Scope: Intervention studies provide evidence that long-term coffee consumption correlates with reduced DNA background damage in healthy volunteers. Here, we report on short-term kinetics of this effect, showing a rapid onset after normal coffee intake.
Methods and results: In a short-term human intervention study, we determined the effects of coffee intake on DNA integrity during 8 h. Healthy male subjects ingested coffee in 200 mL aliquots every second hour up to a total volume of 800 mL. Blood samples were taken at baseline, immediately before the first coffee intake and subsequently every 2 h, prior to the respective coffee intake. DNA integrity was assayed by the comet assay. The results show a significant (p < 0.05) reduction of background DNA strand breaks already 2 h after the first coffee intake. Continued coffee intake was associated with further decrements in background DNA damage within the 8 h intervention (p < 0.01 and p < 0.001, respectively). Mean tail intensities (TIs%) decreased from 0.33 TI% (baseline, 0 h) to 0.22 TI% (within 8 h coffee consumption).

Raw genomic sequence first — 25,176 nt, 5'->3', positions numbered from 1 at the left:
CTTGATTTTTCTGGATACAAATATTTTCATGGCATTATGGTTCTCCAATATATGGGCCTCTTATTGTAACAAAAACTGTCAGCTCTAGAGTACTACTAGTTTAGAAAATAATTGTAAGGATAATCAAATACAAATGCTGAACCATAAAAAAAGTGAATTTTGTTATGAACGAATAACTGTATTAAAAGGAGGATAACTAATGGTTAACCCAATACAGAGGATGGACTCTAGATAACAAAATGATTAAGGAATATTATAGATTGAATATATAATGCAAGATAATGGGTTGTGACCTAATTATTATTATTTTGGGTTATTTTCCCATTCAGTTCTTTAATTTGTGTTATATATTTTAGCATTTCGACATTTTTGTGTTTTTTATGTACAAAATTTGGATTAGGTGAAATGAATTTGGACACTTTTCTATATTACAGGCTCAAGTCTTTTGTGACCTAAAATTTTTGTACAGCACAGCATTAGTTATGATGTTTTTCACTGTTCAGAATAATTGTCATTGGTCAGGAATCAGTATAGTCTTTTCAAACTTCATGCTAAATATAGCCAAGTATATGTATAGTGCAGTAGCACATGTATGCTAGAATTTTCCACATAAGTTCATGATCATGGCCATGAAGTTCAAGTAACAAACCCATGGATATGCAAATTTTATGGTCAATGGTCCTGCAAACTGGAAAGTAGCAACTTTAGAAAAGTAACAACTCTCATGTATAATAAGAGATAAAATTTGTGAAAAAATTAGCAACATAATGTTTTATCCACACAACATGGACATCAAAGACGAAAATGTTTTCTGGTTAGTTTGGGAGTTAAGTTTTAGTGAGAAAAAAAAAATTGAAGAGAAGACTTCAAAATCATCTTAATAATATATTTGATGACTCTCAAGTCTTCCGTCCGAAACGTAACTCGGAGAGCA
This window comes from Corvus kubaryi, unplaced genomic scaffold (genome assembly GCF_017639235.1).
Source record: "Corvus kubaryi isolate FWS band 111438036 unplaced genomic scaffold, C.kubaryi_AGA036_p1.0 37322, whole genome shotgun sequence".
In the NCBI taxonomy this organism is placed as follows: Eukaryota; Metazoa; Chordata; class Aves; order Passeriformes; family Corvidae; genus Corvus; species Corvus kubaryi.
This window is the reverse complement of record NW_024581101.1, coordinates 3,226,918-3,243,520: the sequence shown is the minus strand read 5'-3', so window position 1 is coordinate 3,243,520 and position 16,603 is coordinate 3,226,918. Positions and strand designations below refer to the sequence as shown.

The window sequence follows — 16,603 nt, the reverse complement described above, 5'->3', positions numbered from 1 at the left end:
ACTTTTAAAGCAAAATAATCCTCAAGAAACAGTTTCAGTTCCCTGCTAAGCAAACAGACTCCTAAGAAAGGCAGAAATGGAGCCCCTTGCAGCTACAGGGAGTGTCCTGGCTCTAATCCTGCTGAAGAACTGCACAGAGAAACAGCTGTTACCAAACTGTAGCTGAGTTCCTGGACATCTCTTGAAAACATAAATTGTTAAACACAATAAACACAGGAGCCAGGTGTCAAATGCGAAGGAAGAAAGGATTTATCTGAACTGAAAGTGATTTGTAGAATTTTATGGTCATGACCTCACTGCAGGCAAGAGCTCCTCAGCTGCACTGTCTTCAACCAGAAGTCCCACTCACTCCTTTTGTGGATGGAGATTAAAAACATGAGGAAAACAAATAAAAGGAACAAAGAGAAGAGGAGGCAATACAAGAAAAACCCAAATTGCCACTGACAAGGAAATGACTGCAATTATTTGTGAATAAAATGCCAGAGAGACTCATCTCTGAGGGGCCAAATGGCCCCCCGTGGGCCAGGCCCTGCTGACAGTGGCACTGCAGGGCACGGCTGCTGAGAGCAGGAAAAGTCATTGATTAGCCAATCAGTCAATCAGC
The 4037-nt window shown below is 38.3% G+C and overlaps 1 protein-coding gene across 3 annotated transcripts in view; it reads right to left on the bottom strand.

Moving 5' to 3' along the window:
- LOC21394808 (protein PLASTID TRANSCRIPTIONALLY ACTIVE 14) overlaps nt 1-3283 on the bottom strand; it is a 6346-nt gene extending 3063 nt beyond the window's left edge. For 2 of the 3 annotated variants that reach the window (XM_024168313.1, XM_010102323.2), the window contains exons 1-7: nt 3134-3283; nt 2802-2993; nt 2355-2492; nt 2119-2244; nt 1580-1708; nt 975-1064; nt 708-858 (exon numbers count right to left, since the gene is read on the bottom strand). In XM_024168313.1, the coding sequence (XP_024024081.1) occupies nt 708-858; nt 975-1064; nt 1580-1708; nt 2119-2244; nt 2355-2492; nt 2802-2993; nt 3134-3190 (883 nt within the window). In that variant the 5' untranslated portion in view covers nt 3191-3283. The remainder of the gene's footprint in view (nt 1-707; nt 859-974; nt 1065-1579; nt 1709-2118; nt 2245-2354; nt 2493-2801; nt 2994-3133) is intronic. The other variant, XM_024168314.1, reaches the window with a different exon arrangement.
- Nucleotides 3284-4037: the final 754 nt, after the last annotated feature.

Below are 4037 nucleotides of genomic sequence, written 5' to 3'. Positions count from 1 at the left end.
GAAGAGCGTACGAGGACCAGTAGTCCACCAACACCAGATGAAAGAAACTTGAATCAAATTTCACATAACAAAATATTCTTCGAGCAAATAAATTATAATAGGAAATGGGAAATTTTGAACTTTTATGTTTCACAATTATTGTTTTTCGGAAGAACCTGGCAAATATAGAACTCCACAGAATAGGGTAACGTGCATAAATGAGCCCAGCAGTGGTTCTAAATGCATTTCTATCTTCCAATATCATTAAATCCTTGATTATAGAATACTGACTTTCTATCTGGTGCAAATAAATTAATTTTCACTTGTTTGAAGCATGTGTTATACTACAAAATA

Conclusion: Repeated coffee consumption was associated with reduced background DNA strand breakage, clearly measurable as early as 2 h after first intake resulting in a cumulative overall reduction by about one-third of the baseline value.
Keywords: Coffee; Comet assay; DNA; Short-term; Strand breaks.
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